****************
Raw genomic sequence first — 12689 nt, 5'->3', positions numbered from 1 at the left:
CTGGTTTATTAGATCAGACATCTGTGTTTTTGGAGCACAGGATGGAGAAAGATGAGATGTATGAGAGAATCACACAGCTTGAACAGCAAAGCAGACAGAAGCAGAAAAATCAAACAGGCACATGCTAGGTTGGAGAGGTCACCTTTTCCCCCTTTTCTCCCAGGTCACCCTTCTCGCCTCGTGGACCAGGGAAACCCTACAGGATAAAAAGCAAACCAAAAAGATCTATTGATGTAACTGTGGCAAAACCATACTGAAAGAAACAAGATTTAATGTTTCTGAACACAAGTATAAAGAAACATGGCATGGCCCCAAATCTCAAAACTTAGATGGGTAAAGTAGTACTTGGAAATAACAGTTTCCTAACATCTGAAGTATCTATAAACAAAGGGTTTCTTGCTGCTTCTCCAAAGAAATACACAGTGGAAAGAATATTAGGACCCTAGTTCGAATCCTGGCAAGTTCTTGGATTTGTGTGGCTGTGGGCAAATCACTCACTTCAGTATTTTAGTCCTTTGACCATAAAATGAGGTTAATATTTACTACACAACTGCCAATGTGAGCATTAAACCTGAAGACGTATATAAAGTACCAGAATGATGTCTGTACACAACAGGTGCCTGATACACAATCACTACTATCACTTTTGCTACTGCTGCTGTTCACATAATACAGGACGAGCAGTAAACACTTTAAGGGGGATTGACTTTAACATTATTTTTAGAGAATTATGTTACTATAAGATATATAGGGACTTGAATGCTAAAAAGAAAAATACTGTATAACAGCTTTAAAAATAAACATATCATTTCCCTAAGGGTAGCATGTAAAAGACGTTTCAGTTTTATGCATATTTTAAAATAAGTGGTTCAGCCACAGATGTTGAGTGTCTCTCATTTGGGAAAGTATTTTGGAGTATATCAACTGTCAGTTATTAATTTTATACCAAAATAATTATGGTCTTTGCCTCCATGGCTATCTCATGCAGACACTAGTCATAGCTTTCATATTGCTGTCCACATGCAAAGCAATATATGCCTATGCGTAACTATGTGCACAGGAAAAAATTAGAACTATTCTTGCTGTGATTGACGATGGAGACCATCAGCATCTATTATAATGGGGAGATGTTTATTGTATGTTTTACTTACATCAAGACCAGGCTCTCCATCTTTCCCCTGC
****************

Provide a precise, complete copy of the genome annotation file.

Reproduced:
Raw genomic sequence first — 12689 nt, 5'->3', positions numbered from 1 at the left:
CTGGTTTATTAGATCAGACATCTGTGTTTTTGGAGCACAGGATGGAGAAAGATGAGATGTATGAGAGAATCACACAGCTTGAACAGCAAAGCAGACAGAAGCAGAAAAATCAAACAGGCACATGCTAGGTTGGAGAGGTCACCTTTTCCCCCTTTTCTCCCAGGTCACCCTTCTCGCCTCGTGGACCAGGGAAACCCTACAGGATAAAAAGCAAACCAAAAAGATCTATTGATGTAACTGTGGCAAAACCATACTGAAAGAAACAAGATTTAATGTTTCTGAACACAAGTATAAAGAAACATGGCATGGCCCCAAATCTCAAAACTTAGATGGGTAAAGTAGTACTTGGAAATAACAGTTTCCTAACATCTGAAGTATCTATAAACAAAGGGTTTCTTGCTGCTTCTCCAAAGAAATACACAGTGGAAAGAATATTAGGACCCTAGTTCGAATCCTGGCAAGTTCTTGGATTTGTGTGGCTGTGGGCAAATCACTCACTTCAGTATTTTAGTCCTTTGACCATAAAATGAGGTTAATATTTACTACACAACTGCCAATGTGAGCATTAAACCTGAAGACGTATATAAAGTACCAGAATGATGTCTGTACACAACAGGTGCCTGATACACAATCACTACTATCACTTTTGCTACTGCTGCTGTTCACATAATACAGGACGAGCAGTAAACACTTTAAGGGGGATTGACTTTAACATTATTTTTAGAGAATTATGTTACTATAAGATATATAGGGACTTGAATGCTAAAAAGAAAAATACTGTATAACAGCTTTAAAAATAAACATATCATTTCCCTAAGGGTAGCATGTAAAAGACGTTTCAGTTTTATGCATATTTTAAAATAAGTGGTTCAGCCACAGATGTTGAGTGTCTCTCATTTGGGAAAGTATTTTGGAGTATATCAACTGTCAGTTATTAATTTTATACCAAAATAATTATGGTCTTTGCCTCCATGGCTATCTCATGCAGACACTAGTCATAGCTTTCATATTGCTGTCCACATGCAAAGCAATATATGCCTATGCGTAACTATGTGCACAGGAAAAAATTAGAACTATTCTTGCTGTGATTGACGATGGAGACCATCAGCATCTATTATAATGGGGAGATGTTTATTGTATGTTTTACTTACATCAAGACCAGGCTCTCCATCTTTCCCCTGC